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SONY DSCUser data has fueled the growth of apps in the mobile economy.

Instead of buying digital goods, we are increasingly exchanging them for our personal information, such as our names, email addresses, browsing preferences, location and much more.  There is absolutely nothing wrong with this model but the long term viability of it depends on all parties coming together to ensure transparency across the value-exchange.

That’s why MEF has recently launched its Global Privacy Report to investigate levels of awareness as to what user data is captured and whether or not this affects consumer behavior.

The study was far reaching with over 9,500 respondents across ten countries.  What emerged is a fundamental disconnect between the assumptions we as an industry make about consumers and what they actually think.

Freemium content or ad-funded services are based on a simple value exchange: you get a useful app for free or next to nothing and in return the app provider collects your user data to monetize it in some way.  That’s why when you boot up an app you are often met with some form of request about sharing your location or other data.  

For the consumer the request it can appear totally unrelated to the function of the app – for example, why would a spirit level app need to know where you are?

Moreover, consumers are increasingly aware that if they can purchase mobile versions of console games for free or next to nothing (when its console edition costs a hundred times as much) then its likely that something else is going on.

This is the hallmark of the app economy.

Interestingly, the report found that 70 per cent of consumers say  it’s important to them to know exactly what data an app is collecting and what data is being shared.  Nearly half say that it’s very important.  This says very clearly that consumers understand the impact of apps on their privacy and importantly that they want to have some control.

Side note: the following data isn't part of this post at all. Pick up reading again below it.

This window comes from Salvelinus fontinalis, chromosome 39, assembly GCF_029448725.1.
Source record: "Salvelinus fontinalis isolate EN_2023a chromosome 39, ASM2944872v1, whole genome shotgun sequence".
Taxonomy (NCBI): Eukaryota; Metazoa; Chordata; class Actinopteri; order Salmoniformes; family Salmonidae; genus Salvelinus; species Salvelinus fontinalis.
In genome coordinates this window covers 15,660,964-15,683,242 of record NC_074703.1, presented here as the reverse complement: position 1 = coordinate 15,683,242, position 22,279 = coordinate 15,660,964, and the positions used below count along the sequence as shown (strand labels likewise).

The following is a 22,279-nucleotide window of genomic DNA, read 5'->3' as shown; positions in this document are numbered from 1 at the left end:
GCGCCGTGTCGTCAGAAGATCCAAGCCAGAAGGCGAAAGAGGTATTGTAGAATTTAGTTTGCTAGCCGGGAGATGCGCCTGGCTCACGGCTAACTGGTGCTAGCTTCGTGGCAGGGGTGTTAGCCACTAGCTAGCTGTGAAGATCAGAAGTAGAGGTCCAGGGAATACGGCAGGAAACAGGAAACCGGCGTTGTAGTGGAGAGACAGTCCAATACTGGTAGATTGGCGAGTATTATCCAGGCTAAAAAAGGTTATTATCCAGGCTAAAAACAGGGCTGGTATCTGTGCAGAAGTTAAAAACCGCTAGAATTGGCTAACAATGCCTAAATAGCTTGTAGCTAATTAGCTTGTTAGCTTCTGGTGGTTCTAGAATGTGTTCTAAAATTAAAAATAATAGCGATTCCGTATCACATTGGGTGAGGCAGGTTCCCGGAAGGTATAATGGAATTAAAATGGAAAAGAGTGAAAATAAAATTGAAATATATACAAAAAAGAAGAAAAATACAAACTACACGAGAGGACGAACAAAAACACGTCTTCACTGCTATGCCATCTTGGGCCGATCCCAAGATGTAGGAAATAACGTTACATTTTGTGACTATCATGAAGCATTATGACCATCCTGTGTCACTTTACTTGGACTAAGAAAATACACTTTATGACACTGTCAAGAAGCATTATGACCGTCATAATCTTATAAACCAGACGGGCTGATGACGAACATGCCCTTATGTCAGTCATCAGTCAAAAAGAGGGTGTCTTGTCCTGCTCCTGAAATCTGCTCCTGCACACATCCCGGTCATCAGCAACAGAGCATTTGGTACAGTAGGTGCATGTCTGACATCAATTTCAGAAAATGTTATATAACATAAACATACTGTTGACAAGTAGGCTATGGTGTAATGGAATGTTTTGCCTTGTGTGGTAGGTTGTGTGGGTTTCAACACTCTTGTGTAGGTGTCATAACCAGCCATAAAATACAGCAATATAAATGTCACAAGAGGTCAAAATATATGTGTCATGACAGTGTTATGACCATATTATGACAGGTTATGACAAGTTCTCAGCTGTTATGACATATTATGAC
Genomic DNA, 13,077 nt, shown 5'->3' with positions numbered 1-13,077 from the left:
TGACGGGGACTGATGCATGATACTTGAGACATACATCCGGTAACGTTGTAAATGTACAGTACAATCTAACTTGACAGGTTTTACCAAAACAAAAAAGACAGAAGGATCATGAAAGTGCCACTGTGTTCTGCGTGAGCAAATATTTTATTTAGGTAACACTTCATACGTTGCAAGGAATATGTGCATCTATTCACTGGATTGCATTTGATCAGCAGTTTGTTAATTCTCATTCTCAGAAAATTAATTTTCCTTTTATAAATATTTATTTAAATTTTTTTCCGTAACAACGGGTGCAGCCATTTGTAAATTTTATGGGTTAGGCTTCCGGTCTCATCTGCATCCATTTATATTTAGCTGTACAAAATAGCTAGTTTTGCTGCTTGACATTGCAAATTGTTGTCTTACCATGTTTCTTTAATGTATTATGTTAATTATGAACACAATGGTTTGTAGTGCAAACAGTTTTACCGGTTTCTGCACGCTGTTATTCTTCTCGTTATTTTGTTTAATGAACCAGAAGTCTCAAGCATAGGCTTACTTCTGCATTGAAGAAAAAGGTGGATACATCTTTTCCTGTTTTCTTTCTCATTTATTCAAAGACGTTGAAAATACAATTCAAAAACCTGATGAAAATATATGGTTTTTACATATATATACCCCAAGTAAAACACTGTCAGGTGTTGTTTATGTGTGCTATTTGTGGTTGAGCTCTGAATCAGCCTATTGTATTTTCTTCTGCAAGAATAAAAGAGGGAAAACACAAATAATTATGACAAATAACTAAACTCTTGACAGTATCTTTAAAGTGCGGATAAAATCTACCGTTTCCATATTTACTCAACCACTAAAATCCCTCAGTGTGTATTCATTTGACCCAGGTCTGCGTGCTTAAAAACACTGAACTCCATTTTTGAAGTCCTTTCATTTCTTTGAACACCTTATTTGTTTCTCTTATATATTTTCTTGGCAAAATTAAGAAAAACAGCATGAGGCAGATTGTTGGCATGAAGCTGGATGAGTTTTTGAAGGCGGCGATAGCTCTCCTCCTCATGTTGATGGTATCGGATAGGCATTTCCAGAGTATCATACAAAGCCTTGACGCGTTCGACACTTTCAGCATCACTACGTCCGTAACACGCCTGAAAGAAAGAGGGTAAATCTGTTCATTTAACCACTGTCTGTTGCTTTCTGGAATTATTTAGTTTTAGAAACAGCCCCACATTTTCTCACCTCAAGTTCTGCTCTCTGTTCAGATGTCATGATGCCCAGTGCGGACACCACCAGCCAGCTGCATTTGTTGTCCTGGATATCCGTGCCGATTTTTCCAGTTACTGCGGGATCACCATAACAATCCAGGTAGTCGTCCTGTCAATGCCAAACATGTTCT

Secondly, the wake-up call to app developers should be that that only 37 per cent of consumers are comfortable sharing information.  33 per cent are not at all comfortable. That means either 33 per cent of all consumers are avoiding apps because they don’t trust them, or they are happily downloading and using apps unaware that they are sharing their personal information.

Neither of these scenarios is good, but the second is much worse.

It means that at some stage it is likely that there will be a backlash. Consumer trust is a company’s most valuable asset and not easily regained whether or not app providers clean up their act and become more transparent.

Building consumer trust is critical to growing a sustainable business in a market where thousands of apps jostle for space.  As an industry we have a limited window of opportunity to show consumers that we are capable of protecting their privacy by not taking their understanding of it for granted.  We have work to do to bring consumers with us on this journey into this information value-exchange that is equitable to all parties.

Some of the principles of trust are already established at a legislative level with privacy policies becoming mandatory in many territories. What’s missing is how developers and app stores introduce and build the asset of consumer trust into their day-to-day business, taking the practical steps to establish transparency in a consumer-friendly way.

It’s not uncommon for a privacy policy to be reached via a link that takes the consumer out of an app and on to the mobile web, interrupting the user experience.  Some apps also have privacy policies that run to 65 pages and we have to consider if this disclosure is constructed with the consumer in mind and would a consumer really read a lengthy policy in the immediacy of the mobile environment?

App providers don’t have the time to become privacy experts.

They need a simple, cost effective way of building best practice privacy disclosure into their development workflow in a way which puts the consumer at the centre of this process.  Clearly there is a need for tools which provide short form privacy policies that also execute in-app and explain privacy in plain English.

Consumers have told us that privacy is an issue for them and we can ill-afford not to listen.  MEF is working with our members to address this challenge with practical guidelines and new tools through its Global Privacy in Mobile Apps initiative.

Andrew is the global chairman of MEF, trade organisation representing the global mobile content and commerce industry. He is also the chief strategy officer at mobile payments business, mBlox. An industry veteran with more than 17 years experience at the mobile coal-face Andrew has championed countless mobile industry issues. He help found MEF in 2001 to support the mobile industry as it grows in to new geographies and new vertical markets.

Photo Credit: Szift/Flickr


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